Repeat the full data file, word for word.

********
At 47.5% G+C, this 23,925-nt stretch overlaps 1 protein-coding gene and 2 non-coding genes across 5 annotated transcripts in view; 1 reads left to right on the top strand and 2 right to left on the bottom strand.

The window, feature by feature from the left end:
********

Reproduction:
At 47.5% G+C, this 23,925-nt stretch overlaps 1 protein-coding gene and 2 non-coding genes across 5 annotated transcripts in view; 1 reads left to right on the top strand and 2 right to left on the bottom strand.

The window, feature by feature from the left end: